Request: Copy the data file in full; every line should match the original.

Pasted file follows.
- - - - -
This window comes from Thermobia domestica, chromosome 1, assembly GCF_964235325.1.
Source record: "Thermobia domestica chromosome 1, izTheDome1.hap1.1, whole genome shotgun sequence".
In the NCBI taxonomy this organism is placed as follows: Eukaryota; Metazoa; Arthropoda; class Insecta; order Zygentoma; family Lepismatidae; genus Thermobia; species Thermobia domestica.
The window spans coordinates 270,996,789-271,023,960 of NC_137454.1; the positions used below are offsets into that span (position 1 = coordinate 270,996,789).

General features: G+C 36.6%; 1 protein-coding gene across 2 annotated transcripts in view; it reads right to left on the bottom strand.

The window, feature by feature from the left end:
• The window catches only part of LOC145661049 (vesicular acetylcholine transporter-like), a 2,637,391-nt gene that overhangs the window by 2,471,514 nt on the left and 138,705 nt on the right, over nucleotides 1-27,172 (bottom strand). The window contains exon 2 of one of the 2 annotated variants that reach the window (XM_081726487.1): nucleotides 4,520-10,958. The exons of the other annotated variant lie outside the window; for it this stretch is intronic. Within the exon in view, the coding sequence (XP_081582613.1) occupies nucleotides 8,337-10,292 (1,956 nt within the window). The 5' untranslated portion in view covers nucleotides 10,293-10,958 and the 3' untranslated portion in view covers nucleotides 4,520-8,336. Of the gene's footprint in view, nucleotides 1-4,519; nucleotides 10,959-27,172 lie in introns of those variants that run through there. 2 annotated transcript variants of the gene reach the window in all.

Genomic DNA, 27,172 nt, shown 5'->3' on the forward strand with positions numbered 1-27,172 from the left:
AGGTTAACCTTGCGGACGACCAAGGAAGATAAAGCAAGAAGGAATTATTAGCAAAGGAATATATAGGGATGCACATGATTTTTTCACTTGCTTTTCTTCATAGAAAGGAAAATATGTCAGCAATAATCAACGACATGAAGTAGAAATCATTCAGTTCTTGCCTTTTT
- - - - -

This window comes from Thermobia domestica, chromosome 1, assembly GCF_964235325.1.
Source record: "Thermobia domestica chromosome 1, izTheDome1.hap1.1, whole genome shotgun sequence".
In the NCBI taxonomy this organism is placed as follows: Eukaryota; Metazoa; Arthropoda; class Insecta; order Zygentoma; family Lepismatidae; genus Thermobia; species Thermobia domestica.
The window spans coordinates 270,996,789-271,023,960 of NC_137454.1; the positions used below are offsets into that span (position 1 = coordinate 270,996,789).

General features: G+C 36.6%; 1 protein-coding gene across 2 annotated transcripts in view; it reads right to left on the bottom strand.

The window, feature by feature from the left end:
• The window catches only part of LOC145661049 (vesicular acetylcholine transporter-like), a 2,637,391-nt gene that overhangs the window by 2,471,514 nt on the left and 138,705 nt on the right, over nucleotides 1-27,172 (bottom strand). The window contains exon 2 of one of the 2 annotated variants that reach the window (XM_081726487.1): nucleotides 4,520-10,958. The exons of the other annotated variant lie outside the window; for it this stretch is intronic. Within the exon in view, the coding sequence (XP_081582613.1) occupies nucleotides 8,337-10,292 (1,956 nt within the window). The 5' untranslated portion in view covers nucleotides 10,293-10,958 and the 3' untranslated portion in view covers nucleotides 4,520-8,336. Of the gene's footprint in view, nucleotides 1-4,519; nucleotides 10,959-27,172 lie in introns of those variants that run through there. 2 annotated transcript variants of the gene reach the window in all.

Genomic DNA, 27,172 nt, shown 5'->3' on the forward strand with positions numbered 1-27,172 from the left:
AGGTTAACCTTGCGGACGACCAAGGAAGATAAAGCAAGAAGGAATTATTAGCAAAGGAATATATAGGGATGCACATGATTTTTTCACTTGCTTTTCTTCATAGAAAGGAAAATATGTCAGCAATAATCAACGACATGAAGTAGAAATCATTCAGTTCTTGCCTTTTT